The majority of business owners will attempt to gain financial security when they exit their businesses. They need that money to finance their future goals, whether that be retirement or another business venture. It’s far better when owners understand how important it is to grow that value far in advance of when they need to exit. Unfortunately, too many owners do not use the exit planning process and its emphasis on targeting value drivers to strengthen their businesses – for their own benefit, the benefit of their employees, and the legacy of the company itself.
We have talked about the importance of setting an exit date before. One enormous benefit of setting an exit date is that it forces the owner to create and honor a timeline, a timeline that plots value drivers that will build the business and make it less owner dependent. Getting input from a team of professional advisors and working with an exit coach is very helpful in both sizing up the weaknesses of the company that should be addressed and determining what the owner’s real financial needs will be post-departure. If the owner does not have any idea of what his financial needs will be, it’s unlikely that they will be met by the sale of the business.
Here’s an example:
Business Owner A may determine that he would like to exit his company in five years with a post-exit annual income of $250,000. After consulting with his advisors, he learns that he needs to increase the value of his business from $3 million to $4.5 million in order to meet that goal and that growing cash flow (or EBITDA) by $100,000 a year could make that happen. This then become a concrete goal on the owner’s exit planning timeline, a benchmark for the owner and his advisors to keep their eye on. The next step in the process would be to assess the company’s value drivers and determine how robust they are.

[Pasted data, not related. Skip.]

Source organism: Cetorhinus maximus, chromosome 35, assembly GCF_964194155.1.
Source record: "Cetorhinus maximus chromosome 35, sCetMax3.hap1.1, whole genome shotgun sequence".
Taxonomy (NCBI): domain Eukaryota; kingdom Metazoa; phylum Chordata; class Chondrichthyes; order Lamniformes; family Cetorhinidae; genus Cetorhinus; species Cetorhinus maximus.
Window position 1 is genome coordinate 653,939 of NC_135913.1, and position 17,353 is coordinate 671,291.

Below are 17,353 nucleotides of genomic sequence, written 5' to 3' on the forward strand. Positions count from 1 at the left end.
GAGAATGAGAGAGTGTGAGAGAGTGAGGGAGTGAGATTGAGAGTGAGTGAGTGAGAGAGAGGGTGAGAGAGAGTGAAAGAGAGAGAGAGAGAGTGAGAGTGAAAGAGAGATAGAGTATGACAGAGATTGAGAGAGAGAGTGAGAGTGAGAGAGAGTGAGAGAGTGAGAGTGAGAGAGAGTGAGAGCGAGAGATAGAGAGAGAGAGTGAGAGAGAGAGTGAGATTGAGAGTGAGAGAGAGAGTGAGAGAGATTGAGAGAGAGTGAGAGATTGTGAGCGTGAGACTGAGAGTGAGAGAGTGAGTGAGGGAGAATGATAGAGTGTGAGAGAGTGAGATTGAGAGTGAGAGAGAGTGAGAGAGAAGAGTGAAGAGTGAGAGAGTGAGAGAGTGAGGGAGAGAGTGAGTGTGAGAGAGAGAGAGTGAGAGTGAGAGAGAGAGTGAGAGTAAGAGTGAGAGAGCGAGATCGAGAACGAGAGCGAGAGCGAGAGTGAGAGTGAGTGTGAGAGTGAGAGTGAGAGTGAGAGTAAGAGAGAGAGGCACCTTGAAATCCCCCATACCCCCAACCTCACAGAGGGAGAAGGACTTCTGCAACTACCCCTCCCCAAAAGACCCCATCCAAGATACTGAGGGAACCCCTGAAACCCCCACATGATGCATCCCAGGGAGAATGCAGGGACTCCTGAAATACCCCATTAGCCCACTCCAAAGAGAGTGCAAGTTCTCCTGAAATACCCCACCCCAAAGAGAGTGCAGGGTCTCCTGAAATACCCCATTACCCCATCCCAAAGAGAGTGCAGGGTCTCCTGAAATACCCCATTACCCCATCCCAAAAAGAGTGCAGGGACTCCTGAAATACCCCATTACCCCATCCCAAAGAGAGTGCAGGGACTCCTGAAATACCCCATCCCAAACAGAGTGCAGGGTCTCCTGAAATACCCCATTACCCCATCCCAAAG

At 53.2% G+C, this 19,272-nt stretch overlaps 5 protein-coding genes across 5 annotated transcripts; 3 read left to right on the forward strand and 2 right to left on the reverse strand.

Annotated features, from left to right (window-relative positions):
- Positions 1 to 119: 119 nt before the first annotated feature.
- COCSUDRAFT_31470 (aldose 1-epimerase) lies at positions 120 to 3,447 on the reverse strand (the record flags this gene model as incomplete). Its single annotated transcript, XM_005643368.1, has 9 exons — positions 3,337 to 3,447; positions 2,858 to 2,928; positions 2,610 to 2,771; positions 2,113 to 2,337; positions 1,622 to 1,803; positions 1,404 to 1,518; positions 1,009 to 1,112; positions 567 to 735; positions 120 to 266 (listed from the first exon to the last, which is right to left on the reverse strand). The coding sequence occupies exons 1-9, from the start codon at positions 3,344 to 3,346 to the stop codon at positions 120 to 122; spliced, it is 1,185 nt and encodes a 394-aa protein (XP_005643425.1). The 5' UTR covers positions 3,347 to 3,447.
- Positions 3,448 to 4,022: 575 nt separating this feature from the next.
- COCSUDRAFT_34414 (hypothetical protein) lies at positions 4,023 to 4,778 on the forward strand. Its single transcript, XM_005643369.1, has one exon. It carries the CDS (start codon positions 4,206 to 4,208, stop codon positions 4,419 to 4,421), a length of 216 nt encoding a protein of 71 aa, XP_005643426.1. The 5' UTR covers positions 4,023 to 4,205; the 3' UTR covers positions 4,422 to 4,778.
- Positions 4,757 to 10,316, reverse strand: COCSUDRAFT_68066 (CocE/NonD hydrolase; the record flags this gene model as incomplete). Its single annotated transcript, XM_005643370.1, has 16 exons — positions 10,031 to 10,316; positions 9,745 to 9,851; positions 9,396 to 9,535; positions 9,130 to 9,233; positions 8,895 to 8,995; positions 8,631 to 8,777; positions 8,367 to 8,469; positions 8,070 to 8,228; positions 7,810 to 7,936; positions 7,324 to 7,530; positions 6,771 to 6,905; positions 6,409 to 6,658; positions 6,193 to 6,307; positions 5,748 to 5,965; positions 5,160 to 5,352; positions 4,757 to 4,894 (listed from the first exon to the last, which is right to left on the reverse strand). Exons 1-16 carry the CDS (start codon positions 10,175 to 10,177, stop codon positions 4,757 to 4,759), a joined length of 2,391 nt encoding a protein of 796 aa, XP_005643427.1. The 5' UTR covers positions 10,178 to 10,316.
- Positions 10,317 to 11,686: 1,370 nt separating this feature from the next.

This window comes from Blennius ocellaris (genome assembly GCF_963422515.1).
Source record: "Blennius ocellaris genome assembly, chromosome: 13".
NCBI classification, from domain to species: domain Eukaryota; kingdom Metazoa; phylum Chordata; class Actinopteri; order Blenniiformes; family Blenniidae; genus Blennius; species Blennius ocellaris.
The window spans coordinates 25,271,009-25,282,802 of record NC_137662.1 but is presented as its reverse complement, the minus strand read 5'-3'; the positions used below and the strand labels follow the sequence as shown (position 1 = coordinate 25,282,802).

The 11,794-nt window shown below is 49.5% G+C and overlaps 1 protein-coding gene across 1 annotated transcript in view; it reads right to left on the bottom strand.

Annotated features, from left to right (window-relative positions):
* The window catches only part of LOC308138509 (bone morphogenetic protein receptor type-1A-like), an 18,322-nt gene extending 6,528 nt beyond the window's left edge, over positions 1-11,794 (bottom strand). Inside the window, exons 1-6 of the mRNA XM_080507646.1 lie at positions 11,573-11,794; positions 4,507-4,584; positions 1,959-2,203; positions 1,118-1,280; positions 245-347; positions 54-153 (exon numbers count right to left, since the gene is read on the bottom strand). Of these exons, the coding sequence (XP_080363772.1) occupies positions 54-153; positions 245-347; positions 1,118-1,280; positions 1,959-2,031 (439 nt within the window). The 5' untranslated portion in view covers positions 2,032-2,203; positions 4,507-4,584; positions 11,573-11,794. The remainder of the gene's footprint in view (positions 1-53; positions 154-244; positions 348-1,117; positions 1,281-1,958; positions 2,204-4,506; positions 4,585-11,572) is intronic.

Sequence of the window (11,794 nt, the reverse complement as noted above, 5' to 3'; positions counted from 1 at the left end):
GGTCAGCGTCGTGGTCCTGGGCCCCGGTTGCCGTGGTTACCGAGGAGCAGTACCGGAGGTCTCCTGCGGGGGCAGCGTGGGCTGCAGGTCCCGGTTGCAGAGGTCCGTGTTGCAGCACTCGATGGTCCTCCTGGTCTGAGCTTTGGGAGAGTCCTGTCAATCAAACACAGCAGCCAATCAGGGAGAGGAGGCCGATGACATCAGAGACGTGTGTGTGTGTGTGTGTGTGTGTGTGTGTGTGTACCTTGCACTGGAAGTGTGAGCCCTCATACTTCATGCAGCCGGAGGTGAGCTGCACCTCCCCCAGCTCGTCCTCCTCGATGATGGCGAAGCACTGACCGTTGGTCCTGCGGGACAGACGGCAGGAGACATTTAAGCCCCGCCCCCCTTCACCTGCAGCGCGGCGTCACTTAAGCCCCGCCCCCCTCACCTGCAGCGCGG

What Are Value Drivers?
Value drivers are entities “that increase the value of a product or service by improving the perception of the item and essentially providing a competitive advantage. Value drivers can come in many forms such as cutting-edge technology, brand recognition, or satisfied customers.” These value drivers are what will draw interest in a business when the time comes for it to be put up for sale. They often create sustainable and ever increasing cash flow. Some examples of value drivers would be:
- Stable and capable management that will remain in place after a sale
- A large and diversified customer base
- Brand recognition
- Good cash flow
Installing strong value drivers is a crucial element of the exit planning process. When a company’s value drivers are strong and obvious, the company’s value and curb appeal to buyers will increase, making it both more valuable and easier to sell – a win-win scenario. While the company’s value can be built without utilizing a strategy targeting specific value drivers, it will likely take longer and have less obvious results. And when an owner has a timeline to follow to meet a specific exit date, there’s no time to waste.
Too many owners focus on the exit part of exit planning, but the planning part is much more valuable. Planning, when combined with targeted action addressing and improving a company’s value drivers, is what will increase value, cash flow, and overall operational performance in the short and long term, benefiting both the business and the owner’s bottom line.
If you’d like to learn more about installing value drivers in your company or talk about using exit planning to build business value, contact Prometis Partners today.
The information contained in this article is general in nature and is not legal, tax or financial advice. For information regarding your particular situation, contact an attorney or a tax or financial advisor. The information in this newsletter is provided with the understanding that it does not render legal, accounting, tax or financial advice. In specific cases, clients should consult their legal, accounting, tax or financial advisor. This article is not intended to give advice or to represent our firm as being qualified to give advice in all areas of professional services. Exit planning is a discipline that typically requires the collaboration of multiple professional advisors. To the extent that our firm does not have the expertise required on a particular matter, we will always work closely with you to help you gain access to the resources and professional advice that you need.